County Lines exploitation is when gangs and organised crime networks use vulnerable children, usually from urban areas, to courier drugs and money to suburban and rural locations.
Vulnerable children are targeted by gangs and groomed, threatened or tricked into trafficking drugs for them. The gangs use mobile phone lines to facilitate their activity and use a local property as a base; these often belong to a vulnerable adult and are obtained through force or coercion (known as cuckooing).
The County Lines process is now understood as a driving causal factor in youth violence and, in some cases, includes elements child trafficking. An updated report by the National Crime Agency (NCA) has found that the use of ‘county lines’ by gangs, is a growing issue, and is exploiting ever-younger victims.
What are the signs of criminal exploitation and county lines?
• Returning home late, staying out all night or going missing
• Being found in areas away from home
• Increasing drug use, or being found to have large amounts of drugs on them
• Being secretive about who they are talking to and where they are going
• Unexplained absences from school, college, training or work
• Unexplained money, phone(s), clothes or jewellery
• Having a second, old phone (i.e. not a smart phone)
• Increasingly disruptive or aggressive behaviour
• Using sexual, drug-related or violent language you wouldn’t expect them to know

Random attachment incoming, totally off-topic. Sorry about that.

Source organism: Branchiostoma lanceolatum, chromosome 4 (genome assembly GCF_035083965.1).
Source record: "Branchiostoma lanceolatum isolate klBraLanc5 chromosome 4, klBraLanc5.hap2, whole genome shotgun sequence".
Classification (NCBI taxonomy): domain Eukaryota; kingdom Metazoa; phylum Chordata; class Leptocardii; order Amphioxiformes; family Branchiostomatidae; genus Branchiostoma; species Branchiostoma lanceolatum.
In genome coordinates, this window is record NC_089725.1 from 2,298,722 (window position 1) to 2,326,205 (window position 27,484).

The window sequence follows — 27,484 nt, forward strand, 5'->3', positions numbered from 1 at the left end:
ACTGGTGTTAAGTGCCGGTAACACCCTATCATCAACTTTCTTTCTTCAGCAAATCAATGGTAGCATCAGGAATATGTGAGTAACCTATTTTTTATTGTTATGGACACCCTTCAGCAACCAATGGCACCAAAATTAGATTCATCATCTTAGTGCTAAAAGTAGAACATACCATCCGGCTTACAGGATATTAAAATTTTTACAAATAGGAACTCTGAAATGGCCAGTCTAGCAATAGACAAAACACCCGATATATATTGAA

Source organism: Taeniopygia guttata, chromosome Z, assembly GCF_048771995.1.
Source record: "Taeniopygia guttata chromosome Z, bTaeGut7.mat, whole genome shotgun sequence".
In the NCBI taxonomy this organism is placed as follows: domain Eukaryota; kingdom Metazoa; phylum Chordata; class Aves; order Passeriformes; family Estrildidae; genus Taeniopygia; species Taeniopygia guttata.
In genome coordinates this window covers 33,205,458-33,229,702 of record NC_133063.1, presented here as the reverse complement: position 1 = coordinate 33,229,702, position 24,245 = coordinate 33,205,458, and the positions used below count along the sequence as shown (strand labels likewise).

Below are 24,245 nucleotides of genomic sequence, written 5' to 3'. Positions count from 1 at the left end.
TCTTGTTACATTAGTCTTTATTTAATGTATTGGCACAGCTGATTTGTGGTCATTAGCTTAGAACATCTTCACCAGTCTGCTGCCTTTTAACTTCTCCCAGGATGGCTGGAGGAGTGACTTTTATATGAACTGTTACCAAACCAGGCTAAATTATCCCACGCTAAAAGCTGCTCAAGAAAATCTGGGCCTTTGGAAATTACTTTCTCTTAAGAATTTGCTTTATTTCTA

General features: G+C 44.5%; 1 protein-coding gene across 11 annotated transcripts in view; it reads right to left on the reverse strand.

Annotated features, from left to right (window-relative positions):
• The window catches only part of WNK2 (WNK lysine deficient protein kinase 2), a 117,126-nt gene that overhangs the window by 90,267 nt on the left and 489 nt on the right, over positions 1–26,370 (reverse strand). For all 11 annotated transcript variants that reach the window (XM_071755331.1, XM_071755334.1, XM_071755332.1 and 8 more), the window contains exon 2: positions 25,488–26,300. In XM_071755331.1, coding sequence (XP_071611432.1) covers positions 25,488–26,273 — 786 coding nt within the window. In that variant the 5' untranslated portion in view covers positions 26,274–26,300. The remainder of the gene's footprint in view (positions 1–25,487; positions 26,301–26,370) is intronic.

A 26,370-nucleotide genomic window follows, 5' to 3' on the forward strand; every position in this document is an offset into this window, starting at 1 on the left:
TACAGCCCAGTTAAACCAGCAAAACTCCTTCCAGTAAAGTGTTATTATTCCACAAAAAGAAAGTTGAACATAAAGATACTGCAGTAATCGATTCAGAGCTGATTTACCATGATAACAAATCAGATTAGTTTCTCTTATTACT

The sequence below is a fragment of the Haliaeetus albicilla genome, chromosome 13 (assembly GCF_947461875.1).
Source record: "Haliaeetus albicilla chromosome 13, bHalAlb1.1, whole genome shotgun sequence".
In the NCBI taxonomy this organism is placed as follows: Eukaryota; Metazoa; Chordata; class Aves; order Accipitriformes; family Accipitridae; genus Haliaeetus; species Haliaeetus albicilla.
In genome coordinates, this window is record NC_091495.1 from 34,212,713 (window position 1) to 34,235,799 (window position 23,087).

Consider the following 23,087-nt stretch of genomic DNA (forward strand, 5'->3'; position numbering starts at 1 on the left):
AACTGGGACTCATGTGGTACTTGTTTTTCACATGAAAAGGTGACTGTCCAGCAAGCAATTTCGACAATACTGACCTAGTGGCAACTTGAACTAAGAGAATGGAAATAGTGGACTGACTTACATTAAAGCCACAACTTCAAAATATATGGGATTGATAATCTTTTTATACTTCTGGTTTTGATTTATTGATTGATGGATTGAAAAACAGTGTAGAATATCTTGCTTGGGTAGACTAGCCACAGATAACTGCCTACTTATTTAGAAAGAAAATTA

• Coming home with injuries or looking particularly dishevelled
• Having hotel cards or keys to unknown places.
Reporting to the police
The School notes that when a report is made to the police they are not able to offer general advice on incidents. If the children involved are named or specifics are provided they are duty-bound to record and investigate all criminal activity reported.
What should you do if you suspect a girl or boy is involved in County Lines or other gang activities?
Members of staff should report this as a child protection issue to the Designated Safeguarding Leads. Parents/carers should raise concerns with the relevant year team/s who can take advice on what next steps to take. Alternatively, parents/carers can report concerns directly to the police or to MASH.
Members of the public should report County Lines or related concerns to the police or to MASH (0345 606 1499).
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